Monday, 4 August 2014

Stands the Church clock at ten to three?
And is there honey still for tea?

Rupert Brooke remembered in the quotation outside Peacokgreen in Lord Edward Street, Dublin (Photograph: Patrick Comerford, 2014)

Patrick Comerford

Lord Edward Street is a street that has great potential, and with signs of economic hope beginning to spring up here and there, it is interesting to see the number of tourists thronging Lord Edward Street in the summer sunshine, making their way from Trinity College Dublin and Dame Street, up past Dublin Castle to Christ Church Cathedral and from there on, perhaps, to Saint Patrick’s Cathedral, Dublin, or the Guinness Hop Store.

After preaching in Christ Church Cathedral at the Cathedral Eucharist on Sunday morning [3 August 2014], I had a short but delightful lunch in the Falafel Lounge, a small, delightful Lebanese vegetarian restaurant on Dame Street.

Strolling back up Lord Edward Street towards the cathedral the summer sunshine broke through after the previous night’s stormy rains, and I noticed the awning outside Peacockgreen in Lord Edward Street, a bright café that also runs the café in Christ Church Cathedral.

The words on the awning read: “Stands the church clock at ten to three, and is there honey still for tea?”

There is a slight variation in the punctuation and the versification, but these are the closing lines the poem Old Vicarage, Grantchester (1912) by Rupert Brooke:

Stands the Church clock at ten to three?
And is there honey still for tea?


The Old Vicarage, Grantchester remains one of Rupert Brooke’s most popular poems. Last summer, I visited Grantchester, the small village of Grantchester, near Cambridge, where Brooke lived for a time after 1909. But he wrote this poem in a café in Germany in 1912, two years before the outbreak of World War I.

The poem expresses his nostalgia for an England far away, and reflects his patriotism and homesickness:

And laughs the immortal river still
Under the mill, under the mill ...
Stands the Church clock at ten to three?
And is there honey still for tea?


The poem was written in the midst one of the most turbulent periods in Brooke’s life that ended in a nervous breakdown. Brooke spent several months in rehabilitation, when he was not allowed to write poetry. He had recovered enough that summer to travel to Germany, and then went on to the US and the South Pacific.

Brooke returned to England in the spring of 1914. When World War I broke out a few months later volunteered for the Royal Navy Volunteer Reserve.

In The Soldier, his most famous and most patriotic poem, Brooke imagines his own death, but sees it as a noble sacrifice for his country:

If I should die, think only this of me,
That there’s some corner of a foreign field
That is forever England.


Rupert Brooke’s name on the war memorial in the churchyard (Photograph: Patrick Comerford, 2013)

On Easter Day 1915, the Dean of Saint Paul’s Cathedral, London, the Very Revd William Ralph Inge, read aloud The Soldier during his sermon. Brooke died three weeks later: in February 1915, he had been ordered to sail to the Dardanelles for the Gallipoli landings. During the journey, he contracted malaria and blood poisoning from a mosquito bite on the lip.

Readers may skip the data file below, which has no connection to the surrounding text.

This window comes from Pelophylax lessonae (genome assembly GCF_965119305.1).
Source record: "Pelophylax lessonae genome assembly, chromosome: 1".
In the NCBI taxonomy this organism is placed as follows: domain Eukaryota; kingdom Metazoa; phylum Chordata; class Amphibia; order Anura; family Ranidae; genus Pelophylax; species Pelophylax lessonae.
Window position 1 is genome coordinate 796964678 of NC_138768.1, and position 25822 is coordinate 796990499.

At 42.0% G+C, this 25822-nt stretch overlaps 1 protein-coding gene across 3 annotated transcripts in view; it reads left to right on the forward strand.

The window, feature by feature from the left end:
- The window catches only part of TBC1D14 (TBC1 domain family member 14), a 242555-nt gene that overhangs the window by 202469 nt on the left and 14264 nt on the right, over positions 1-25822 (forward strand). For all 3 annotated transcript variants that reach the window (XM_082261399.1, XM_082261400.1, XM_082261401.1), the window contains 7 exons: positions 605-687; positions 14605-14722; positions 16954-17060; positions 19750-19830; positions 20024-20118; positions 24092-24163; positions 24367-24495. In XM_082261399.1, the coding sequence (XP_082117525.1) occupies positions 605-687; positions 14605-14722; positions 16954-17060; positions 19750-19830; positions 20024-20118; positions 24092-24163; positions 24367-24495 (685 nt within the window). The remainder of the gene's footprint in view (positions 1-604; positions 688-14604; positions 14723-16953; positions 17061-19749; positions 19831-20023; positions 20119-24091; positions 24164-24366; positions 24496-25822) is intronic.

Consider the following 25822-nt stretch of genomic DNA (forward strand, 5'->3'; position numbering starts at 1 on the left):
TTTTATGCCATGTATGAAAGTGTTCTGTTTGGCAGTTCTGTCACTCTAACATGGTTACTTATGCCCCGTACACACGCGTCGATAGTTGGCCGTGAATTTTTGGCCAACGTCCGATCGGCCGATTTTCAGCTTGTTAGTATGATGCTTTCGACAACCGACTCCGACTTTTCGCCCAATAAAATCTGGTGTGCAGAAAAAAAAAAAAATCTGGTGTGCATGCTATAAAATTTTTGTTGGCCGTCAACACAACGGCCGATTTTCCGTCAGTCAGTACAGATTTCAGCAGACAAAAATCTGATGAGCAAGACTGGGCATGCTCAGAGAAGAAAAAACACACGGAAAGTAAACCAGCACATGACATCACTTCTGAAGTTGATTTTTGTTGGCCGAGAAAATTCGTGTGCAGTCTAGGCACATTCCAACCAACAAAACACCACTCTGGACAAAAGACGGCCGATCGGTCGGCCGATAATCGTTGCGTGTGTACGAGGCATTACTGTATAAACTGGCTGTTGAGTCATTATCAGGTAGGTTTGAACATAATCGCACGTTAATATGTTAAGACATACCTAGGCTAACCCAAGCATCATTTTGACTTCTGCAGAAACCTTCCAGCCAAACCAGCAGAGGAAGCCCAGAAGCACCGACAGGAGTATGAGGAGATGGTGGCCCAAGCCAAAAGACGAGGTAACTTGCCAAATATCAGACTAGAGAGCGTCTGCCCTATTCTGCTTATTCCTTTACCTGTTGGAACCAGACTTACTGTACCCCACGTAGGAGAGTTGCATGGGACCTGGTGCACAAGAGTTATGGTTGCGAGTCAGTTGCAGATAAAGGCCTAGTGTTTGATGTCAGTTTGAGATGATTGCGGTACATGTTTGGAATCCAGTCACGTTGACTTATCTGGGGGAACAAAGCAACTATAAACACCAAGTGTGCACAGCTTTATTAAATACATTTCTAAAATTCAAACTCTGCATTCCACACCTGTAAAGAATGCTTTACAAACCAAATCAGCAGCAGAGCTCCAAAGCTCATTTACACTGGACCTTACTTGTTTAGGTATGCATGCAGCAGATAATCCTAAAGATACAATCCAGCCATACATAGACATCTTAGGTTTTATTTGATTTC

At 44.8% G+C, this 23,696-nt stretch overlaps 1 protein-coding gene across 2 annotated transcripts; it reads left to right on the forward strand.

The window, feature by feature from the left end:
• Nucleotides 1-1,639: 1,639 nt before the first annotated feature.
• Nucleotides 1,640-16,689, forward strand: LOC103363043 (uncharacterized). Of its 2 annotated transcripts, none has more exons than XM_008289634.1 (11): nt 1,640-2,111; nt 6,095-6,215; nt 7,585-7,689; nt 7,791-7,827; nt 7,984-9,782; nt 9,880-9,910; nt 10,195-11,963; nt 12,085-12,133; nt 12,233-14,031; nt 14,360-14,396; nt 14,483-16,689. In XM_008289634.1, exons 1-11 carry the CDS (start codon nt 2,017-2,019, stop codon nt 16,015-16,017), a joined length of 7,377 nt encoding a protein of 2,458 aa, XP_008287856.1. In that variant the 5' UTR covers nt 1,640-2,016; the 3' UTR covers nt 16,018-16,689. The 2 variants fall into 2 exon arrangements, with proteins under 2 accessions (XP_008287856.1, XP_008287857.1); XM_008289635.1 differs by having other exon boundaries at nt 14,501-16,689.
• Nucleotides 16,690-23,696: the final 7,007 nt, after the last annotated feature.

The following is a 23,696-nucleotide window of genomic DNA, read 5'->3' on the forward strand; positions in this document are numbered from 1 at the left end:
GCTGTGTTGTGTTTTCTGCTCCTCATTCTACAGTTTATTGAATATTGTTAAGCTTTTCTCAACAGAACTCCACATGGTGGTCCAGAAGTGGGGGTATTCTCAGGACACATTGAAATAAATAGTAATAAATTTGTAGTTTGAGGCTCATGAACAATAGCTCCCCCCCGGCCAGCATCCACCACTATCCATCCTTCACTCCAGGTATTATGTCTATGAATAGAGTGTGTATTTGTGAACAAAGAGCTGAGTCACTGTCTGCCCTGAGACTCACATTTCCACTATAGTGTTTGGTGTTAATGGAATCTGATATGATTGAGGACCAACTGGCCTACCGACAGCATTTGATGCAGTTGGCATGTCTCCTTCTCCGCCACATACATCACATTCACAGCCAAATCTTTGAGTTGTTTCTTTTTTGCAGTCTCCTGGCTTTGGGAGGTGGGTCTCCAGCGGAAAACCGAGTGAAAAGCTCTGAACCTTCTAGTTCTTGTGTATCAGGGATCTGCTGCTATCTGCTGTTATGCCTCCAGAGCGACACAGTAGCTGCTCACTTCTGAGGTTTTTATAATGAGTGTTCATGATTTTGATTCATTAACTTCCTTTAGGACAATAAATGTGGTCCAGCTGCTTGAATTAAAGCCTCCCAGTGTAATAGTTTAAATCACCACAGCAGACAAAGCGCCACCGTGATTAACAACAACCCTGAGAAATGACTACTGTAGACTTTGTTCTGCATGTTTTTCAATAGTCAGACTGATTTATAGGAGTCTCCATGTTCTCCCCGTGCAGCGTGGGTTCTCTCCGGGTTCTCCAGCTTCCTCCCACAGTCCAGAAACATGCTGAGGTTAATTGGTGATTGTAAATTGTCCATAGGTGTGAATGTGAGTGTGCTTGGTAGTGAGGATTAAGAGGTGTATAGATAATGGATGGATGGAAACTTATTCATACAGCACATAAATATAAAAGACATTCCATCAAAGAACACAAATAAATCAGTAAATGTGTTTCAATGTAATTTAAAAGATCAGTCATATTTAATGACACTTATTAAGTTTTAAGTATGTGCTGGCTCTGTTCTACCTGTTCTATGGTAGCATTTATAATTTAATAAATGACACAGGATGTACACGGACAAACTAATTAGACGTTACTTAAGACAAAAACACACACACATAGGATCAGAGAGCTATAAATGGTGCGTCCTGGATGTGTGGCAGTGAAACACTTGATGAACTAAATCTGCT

Brooke died on 23 April 1915 on his ship in the Aegean and was buried in an olive grove on the Greek island of Skyros. His death ensured his name was always be intertwined with the war sonnets.

Looking out at Lambay Island from The Quay, Portrane, on Sunday afternoon (Photograph: Patrick Comerford, 2014)

Later yesterday afternoon, I took a break from the Heart to hand sale in the Lynders home at The Quay in Portrane, and went for a walk on the beach below the house where my grandmother once lived. As I looked out to Lambay Island from that small beach and at the the yachts sailing from Skerries and Rush, I thought not only of Rupert Brooke, but of my grandfather, who first met my grandmother in that house, and how he later sailed to the Dardanelles and the Gallipoli landings, before being moved to Thessaloniki, where he too was bitten by a mosquito and contracted malaria.

He was sent back to Ireland in May 1916, and death came more slowly ... he died in January 1921, and is buried in Saint Catherine’s, the old Church of Ireland churchyard in Portrane.

Saint Patgrick’s Church, Donabate (Photograph: Patrick Comerford, 2014)

On my way back through Donabate, I stopped briefly in Saint Patrick’s Church, Donabate, the church my grandfather had worked on, where he was married and where he was buried from.

This morning [4 August 2014], we mark the centenary of the outbreak of World War I in 1914. Over the next four years there are countless lives to remember. Unlike Rupert Brooke and Stephen Comerford, however, the vast majority may not be recalled and may remain forgotten as, in the words of Rupert Brooke, “the centuries blend and blur.”

The Old Vicarage was Rupert Brooke’s home and is celebrated in his nostalgic poem from 1911 (Photograph: Patrick Comerford, 2013)